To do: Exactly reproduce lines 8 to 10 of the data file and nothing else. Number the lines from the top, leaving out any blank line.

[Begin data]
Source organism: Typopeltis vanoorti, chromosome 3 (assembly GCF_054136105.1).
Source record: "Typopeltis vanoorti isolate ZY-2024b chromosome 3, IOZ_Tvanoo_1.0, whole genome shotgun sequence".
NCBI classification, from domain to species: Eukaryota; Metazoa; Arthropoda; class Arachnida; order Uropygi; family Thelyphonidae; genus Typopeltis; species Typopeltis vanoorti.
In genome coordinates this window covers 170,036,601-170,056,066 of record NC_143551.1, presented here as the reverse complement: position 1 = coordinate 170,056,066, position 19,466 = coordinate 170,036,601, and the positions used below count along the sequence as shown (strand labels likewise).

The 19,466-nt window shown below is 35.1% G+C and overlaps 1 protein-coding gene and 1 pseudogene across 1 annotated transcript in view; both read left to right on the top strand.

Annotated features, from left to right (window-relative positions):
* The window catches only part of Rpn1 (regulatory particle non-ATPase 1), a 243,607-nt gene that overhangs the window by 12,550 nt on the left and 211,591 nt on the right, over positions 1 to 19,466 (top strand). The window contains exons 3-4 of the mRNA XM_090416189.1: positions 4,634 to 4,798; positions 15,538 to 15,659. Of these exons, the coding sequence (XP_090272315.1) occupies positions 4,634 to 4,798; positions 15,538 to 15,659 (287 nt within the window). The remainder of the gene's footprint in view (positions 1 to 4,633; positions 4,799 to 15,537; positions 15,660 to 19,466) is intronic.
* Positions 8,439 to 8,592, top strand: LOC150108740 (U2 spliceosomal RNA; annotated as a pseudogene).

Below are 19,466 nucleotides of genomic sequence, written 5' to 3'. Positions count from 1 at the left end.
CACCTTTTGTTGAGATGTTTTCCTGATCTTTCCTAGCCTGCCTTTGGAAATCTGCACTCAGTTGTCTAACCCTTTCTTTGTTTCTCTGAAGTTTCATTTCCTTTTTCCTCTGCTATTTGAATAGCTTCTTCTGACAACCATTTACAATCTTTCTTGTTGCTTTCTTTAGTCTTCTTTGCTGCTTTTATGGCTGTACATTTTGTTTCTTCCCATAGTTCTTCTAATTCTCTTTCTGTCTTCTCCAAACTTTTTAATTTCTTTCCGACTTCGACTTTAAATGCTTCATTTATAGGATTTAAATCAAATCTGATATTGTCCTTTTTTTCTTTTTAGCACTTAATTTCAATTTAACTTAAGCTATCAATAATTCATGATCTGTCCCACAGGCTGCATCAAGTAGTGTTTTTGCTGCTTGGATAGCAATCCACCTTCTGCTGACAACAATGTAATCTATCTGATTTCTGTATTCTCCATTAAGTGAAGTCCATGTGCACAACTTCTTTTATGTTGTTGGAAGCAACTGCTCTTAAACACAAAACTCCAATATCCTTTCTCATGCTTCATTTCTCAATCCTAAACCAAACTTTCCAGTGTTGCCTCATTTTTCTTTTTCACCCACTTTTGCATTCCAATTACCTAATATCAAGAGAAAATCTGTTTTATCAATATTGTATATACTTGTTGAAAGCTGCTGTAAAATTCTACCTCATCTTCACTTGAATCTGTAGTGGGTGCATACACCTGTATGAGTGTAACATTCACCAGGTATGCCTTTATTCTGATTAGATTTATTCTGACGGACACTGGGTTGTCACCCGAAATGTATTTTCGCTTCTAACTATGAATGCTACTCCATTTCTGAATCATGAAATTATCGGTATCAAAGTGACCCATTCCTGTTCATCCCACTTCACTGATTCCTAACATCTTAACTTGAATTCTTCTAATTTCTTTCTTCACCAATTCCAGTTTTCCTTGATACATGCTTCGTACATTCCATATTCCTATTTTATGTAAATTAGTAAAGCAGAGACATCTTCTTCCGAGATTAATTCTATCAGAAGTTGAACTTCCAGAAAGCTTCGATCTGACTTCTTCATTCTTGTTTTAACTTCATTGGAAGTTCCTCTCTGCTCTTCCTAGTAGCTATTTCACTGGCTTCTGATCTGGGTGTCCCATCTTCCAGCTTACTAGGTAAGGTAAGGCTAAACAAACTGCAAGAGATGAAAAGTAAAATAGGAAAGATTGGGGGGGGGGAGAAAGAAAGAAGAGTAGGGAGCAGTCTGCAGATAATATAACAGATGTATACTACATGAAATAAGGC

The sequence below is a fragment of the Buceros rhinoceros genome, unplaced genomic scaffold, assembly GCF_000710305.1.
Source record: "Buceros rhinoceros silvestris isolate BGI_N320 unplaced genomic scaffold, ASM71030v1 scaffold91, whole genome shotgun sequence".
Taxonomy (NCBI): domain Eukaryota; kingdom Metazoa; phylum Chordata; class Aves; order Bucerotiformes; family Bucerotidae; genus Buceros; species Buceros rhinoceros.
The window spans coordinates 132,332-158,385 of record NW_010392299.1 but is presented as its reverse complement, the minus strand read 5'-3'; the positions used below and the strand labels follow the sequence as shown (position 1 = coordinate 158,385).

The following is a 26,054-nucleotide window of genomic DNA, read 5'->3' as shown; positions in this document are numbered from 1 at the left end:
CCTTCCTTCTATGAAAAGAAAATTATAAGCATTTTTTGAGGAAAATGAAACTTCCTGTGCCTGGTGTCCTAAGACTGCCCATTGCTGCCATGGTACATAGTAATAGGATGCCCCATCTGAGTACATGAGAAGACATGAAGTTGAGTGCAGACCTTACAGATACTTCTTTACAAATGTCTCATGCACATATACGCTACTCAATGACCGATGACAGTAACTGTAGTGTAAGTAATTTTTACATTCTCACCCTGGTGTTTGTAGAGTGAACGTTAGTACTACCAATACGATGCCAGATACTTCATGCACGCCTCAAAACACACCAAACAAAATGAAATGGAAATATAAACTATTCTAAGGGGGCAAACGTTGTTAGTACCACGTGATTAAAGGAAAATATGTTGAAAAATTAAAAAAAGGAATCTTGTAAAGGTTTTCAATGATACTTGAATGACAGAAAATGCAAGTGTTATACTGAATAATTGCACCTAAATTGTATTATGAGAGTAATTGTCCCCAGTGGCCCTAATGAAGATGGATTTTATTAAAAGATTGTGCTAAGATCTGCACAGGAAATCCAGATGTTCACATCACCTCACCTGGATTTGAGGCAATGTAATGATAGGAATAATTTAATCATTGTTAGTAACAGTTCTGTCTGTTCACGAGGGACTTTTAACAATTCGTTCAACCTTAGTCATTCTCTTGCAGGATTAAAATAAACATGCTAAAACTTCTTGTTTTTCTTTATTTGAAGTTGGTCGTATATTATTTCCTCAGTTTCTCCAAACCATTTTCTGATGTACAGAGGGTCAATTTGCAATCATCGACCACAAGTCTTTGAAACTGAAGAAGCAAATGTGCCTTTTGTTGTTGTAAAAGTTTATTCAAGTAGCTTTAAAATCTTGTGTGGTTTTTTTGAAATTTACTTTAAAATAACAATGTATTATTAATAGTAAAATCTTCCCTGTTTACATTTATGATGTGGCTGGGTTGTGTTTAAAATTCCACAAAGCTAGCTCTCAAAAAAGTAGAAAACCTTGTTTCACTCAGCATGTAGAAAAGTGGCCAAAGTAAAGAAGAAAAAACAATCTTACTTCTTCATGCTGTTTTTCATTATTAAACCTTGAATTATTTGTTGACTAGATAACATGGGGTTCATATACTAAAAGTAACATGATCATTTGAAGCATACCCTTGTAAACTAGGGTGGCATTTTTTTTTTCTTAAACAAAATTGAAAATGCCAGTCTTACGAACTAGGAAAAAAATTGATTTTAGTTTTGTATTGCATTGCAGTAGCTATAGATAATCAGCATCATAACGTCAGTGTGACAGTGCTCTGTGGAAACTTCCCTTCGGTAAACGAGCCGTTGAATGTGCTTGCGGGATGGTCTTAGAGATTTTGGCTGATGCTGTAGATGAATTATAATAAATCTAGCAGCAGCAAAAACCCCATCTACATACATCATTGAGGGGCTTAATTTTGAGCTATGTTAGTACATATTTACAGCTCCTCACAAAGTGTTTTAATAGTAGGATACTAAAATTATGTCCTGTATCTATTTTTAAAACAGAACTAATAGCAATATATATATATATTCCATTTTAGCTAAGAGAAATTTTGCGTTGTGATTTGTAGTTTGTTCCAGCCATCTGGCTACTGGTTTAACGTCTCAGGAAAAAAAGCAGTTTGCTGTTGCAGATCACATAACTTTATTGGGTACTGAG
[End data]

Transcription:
* Positions 8,439 to 8,592, top strand: LOC150108740 (U2 spliceosomal RNA; annotated as a pseudogene).

Below are 19,466 nucleotides of genomic sequence, written 5' to 3'. Positions count from 1 at the left end.
CACCTTTTGTTGAGATGTTTTCCTGATCTTTCCTAGCCTGCCTTTGGAAATCTGCACTCAGTTGTCTAACCCTTTCTTTGTTTCTCTGAAGTTTCATTTCCTTTTTCCTCTGCTATTTGAATAGCTTCTTCTGACAACCATTTACAATCTTTCTTGTTGCTTTCTTTAGTCTTCTTTGCTGCTTTTATGGCTGTACATTTTGTTTCTTCCCATAGTTCTTCTAATTCTCTTTCTGTCTTCTCCAAACTTTTTAATTTCTTTCCGACTTCGACTTTAAATGCTTCATTTATAGGATTTAAATCAAATCTGATATTGTCCTTTTTTTCTTTTTAGCACTTAATTTCAATTTAACTTAAGCTATCAATAATTCATGATCTGTCCCACAGGCTGCATCAAGTAGTGTTTTTGCTGCTTGGATAGCAATCCACCTTCTGCTGACAACAATGTAATCTATCTGATTTCTGTATTCTCCATTAAGTGAAGTCCATGTGCACAACTTCTTTTATGTTGTTGGAAGCAACTGCTCTTAAACACAAAACTCCAATATCCTTTCTCATGCTTCATTTCTCAATCCTAAACCAAACTTTCCAGTGTTGCCTCATTTTTCTTTTTCACCCACTTTTGCATTCCAATTACCTAATATCAAGAGAAAATCTGTTTTATCAATATTGTATATACTTGTTGAAAGCTGCTGTAAAATTCTACCTCATCTTCACTTGAATCTGTAGTGGGTGCATACACCTGTATGAGTGTAACATTCACCAGGTATGCCTTTATTCTGATTAGATTTATTCTGACGGACACTGGGTTGTCACCCGAAATGTATTTTCGCTTCTAACTATGAATGCTACTCCATTTCTGAATCATGAAATTATCGGTATCAAAGTGACCCATTCCTGTTCATCCCACTTCACTGATTCCTAACATCTTAACTTGAATTCTTCTAATTTCTTTCTTCACCAATTCCAGTTTTCCTTGATACATGCTTCGTACATTCCATATTCCTATTTTATGTAAATTAGTAAAGCAGAGACATCTTCTTCCGAGATTAATTCTATCAGAAGTTGAACTTCCAGAAAGCTTCGATCTGACTTCTTCATTCTTGTTTTAACTTCATTGGAAGTTCCTCTCTGCTCTTCCTAGTAGCTATTTCACTGGCTTCTGATCTGGGTGTCCCATCTTCCAGCTTACTAGGTAAGGTAAGGCTAAACAAACTGCAAGAGATGAAAAGTAAAATAGGAAAGATTGGGGGGGGGGAGAAAGAAAGAAGAGTAGGGAGCAGTCTGCAGATAATATAACAGATGTATACTACATGAAATAAGGC